A nondisclosure agreement (or “NDA”) is a contract illustrating how confidential information will be shared and protected by two or more parties.
Knowing when to request an NDA to key in ensuring the NDA helps you more than it harms you. For example, most venture capital investors will refuse to sign an NDA–they constantly listen to start-up pitches and meet entrepreneurs across all business sectors. Chances are they have heard or will hear ideas comparable or identical to yours, so signing an NDA is not only an unrealistic expectation, it is a professional hazard. Bottom-line, an NDA can damage your new and developing relationships with investors, who may perceive you as inexperienced and/or difficult to work with. But you can still give an engaging pitch without (or limiting) risk to your confidential information by presenting your business plan and/or product without revealing the confidential specifics, i.e., systems, source code, data, formulas, etc.
So when is an NDA useful? First, all of your consultants and employees should be required to sign an NDA or have nondisclosure requirements in their service/employment agreements in the form of an attached “Proprietary Information and Inventions Agreement.” Their direct and detailed contact with the company’s “behind the scenes” information justifies your need to protect the company. Second, for advisors and investors, an NDA would be more appropriate as provisions included in the related advisory agreements or investment documentation, when there will be substantial and substantive access to your confidential information.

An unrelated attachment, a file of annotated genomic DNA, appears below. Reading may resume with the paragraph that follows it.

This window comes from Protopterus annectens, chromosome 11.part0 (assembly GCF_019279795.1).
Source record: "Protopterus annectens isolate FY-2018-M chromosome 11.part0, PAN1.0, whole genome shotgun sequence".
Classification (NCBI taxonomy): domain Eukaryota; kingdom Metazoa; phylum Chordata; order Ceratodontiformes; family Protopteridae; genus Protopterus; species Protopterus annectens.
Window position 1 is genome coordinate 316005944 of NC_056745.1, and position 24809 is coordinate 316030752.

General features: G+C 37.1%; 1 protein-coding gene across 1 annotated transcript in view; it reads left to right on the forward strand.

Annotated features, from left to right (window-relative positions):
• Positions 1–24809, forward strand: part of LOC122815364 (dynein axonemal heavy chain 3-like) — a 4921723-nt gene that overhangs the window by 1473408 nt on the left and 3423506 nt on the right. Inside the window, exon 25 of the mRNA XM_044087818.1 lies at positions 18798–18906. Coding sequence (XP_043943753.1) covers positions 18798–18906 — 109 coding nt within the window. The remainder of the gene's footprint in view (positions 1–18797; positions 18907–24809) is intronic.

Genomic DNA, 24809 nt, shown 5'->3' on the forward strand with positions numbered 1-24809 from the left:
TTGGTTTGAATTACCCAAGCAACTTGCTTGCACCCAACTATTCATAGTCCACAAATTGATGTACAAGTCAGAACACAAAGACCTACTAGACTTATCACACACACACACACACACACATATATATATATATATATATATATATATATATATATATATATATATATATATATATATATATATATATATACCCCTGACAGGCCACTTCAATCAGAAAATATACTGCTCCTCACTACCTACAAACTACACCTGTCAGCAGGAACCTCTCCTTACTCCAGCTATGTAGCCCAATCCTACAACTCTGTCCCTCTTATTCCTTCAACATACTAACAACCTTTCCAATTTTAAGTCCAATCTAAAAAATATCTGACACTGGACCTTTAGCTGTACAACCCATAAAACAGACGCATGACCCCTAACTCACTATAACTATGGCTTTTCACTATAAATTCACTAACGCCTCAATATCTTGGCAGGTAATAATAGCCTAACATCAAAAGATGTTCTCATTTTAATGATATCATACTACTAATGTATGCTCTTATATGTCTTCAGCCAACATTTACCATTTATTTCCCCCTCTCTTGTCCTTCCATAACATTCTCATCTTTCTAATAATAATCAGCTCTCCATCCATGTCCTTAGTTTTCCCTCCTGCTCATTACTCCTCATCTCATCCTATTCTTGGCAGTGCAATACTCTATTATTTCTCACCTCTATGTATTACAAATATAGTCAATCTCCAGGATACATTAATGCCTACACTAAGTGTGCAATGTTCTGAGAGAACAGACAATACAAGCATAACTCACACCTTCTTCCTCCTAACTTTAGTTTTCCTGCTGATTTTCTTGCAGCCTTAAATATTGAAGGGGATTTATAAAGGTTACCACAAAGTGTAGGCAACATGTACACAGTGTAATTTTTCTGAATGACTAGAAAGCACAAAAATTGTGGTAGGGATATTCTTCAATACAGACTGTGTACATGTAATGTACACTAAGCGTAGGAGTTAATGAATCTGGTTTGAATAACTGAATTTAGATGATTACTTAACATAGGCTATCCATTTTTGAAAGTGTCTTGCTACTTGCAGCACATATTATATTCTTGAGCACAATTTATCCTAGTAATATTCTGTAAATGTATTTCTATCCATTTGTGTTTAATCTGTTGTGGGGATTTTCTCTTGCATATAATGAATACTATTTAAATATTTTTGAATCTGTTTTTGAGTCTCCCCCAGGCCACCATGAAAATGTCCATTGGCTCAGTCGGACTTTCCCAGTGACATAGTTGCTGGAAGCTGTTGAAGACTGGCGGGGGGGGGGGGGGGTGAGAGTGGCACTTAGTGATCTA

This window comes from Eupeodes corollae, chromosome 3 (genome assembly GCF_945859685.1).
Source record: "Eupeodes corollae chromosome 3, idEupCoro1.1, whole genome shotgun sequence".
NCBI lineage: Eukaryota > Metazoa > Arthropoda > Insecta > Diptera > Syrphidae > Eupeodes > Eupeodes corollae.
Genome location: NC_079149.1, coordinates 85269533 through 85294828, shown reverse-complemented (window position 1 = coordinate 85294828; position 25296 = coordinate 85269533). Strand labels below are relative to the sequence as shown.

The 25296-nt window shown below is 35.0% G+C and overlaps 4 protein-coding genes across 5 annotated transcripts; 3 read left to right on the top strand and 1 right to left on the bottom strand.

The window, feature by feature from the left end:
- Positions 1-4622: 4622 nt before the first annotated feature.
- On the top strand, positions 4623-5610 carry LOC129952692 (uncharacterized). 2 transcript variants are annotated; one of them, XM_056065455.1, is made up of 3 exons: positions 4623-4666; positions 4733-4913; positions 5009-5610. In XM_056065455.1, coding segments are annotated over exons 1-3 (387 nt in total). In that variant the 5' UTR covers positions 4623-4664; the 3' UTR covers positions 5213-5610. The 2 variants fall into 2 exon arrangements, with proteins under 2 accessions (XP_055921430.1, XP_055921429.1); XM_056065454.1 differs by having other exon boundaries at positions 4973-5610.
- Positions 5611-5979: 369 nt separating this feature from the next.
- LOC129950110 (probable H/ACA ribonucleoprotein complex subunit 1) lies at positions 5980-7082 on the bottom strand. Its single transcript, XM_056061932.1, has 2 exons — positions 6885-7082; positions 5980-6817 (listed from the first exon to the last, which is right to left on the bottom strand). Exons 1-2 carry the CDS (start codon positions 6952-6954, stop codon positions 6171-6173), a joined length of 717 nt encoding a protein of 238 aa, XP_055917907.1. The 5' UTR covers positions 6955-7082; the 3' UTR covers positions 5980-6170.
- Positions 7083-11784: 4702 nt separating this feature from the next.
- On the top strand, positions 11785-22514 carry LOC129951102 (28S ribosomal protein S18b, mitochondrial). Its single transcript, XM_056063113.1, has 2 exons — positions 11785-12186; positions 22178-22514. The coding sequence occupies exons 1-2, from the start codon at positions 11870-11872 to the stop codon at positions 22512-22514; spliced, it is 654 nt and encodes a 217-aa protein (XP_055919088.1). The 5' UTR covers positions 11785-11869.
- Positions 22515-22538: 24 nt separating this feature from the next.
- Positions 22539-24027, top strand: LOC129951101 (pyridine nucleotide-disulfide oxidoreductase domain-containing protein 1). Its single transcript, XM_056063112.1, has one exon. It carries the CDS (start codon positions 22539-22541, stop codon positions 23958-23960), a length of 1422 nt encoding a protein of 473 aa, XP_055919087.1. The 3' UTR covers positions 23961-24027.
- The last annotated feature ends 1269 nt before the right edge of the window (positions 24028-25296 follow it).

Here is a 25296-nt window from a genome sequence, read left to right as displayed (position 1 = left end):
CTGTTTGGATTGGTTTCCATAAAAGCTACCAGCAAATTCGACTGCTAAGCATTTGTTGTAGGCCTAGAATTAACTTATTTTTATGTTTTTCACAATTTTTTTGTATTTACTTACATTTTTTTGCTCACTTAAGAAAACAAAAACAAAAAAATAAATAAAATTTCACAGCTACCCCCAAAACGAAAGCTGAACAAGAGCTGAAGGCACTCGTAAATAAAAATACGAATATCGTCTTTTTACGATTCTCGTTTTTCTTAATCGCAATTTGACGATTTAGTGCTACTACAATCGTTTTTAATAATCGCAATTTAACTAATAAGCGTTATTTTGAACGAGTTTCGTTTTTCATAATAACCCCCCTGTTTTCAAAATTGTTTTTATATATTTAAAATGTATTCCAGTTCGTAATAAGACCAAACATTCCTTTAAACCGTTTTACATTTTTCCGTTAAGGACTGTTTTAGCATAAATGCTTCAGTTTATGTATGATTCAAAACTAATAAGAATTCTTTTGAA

Type of NDA: NDAs are typically prepared as unilateral (“one-way”) or mutual (“two-way”). Unilateral NDAs protect only one party, the one disclosing confidential information. Mutual NDAs protect all parties and should be used when there is reciprocal exchange of classified information.
Terms to Include in Any NDA:
1. A statement of purpose regarding why the information is being disclosed (i.e., the parties wish to explore a business opportunity of mutual interest).
2. A detailed description of the confidential information being discussed so that the parties are clear which information must be protected. The definition of “confidential information” may vary depending on your type of business, but typically includes all oral and written proprietary information such as data, trade secrets, processes, drawings and engineering, hardware configuration, marketing documents, promotional methods, volumes of sales, customer, vendor and supplier names, product development plans, forecasts, and strategies, to name a few. It also excludes certain types of information: already public, already known by the nondisclosing party, obtained from a third party, or a required disclosure pursuant to a court order.
3. A provision outlining when and to whom confidential information can be divulged in specific and reasonable instances. These may include employees, agents, and representatives, but on a “need-to-know” basis (i.e., sharing confidential technical information with a receptionist is unnecessary, but sharing it with the vice president of engineering to evaluate the business opportunity makes sense).